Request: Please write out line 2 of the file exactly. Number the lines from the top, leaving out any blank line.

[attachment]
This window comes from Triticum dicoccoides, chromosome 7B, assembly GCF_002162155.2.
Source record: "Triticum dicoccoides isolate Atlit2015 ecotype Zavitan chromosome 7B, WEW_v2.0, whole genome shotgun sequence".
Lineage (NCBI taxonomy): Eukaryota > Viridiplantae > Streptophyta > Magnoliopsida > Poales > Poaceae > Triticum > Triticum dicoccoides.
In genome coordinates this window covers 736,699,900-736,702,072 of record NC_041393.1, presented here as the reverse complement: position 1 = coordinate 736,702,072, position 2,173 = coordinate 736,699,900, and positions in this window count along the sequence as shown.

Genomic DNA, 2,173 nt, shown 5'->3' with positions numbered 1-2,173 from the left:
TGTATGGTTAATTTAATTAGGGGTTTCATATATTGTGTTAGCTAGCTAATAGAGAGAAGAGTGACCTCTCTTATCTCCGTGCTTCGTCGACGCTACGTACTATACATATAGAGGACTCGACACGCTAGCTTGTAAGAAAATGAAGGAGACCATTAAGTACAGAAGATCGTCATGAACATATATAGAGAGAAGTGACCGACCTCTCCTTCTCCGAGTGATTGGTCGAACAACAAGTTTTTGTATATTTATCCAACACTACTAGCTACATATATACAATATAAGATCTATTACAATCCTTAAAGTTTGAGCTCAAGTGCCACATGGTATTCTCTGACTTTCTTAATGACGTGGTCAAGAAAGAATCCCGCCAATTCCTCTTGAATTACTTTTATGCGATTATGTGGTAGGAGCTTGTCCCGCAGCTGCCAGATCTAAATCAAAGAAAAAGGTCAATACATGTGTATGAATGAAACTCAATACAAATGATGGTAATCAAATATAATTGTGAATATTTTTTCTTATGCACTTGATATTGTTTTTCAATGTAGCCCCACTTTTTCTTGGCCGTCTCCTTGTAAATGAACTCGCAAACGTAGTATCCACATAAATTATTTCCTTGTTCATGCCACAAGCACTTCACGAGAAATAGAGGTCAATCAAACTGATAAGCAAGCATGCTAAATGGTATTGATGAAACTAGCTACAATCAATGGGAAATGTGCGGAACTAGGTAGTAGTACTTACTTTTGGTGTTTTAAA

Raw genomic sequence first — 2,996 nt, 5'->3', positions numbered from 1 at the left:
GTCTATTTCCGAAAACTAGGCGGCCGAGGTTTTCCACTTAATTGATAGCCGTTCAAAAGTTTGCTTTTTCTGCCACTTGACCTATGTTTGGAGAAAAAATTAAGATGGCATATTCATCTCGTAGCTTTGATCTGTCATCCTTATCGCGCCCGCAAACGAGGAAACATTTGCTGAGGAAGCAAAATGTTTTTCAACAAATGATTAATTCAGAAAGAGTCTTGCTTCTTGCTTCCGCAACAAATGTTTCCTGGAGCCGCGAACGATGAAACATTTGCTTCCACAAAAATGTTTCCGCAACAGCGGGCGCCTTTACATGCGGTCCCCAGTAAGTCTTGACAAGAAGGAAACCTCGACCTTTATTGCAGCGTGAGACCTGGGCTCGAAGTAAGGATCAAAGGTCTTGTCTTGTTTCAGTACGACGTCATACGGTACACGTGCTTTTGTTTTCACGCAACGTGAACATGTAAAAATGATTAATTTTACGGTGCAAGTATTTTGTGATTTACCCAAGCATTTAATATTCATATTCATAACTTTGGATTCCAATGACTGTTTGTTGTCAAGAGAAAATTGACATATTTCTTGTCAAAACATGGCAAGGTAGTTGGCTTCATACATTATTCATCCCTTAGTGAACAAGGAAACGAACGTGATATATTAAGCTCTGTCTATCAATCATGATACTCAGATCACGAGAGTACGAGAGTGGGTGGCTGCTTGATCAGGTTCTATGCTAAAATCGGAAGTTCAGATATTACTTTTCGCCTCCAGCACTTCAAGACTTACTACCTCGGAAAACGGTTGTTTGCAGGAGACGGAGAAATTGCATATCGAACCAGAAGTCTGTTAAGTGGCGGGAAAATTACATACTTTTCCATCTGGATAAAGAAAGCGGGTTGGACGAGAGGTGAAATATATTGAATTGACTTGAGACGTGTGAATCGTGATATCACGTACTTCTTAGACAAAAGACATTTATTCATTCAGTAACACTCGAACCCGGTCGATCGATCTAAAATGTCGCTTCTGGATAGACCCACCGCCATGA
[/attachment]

Source record: "Triticum dicoccoides isolate Atlit2015 ecotype Zavitan chromosome 7B, WEW_v2.0, whole genome shotgun sequence".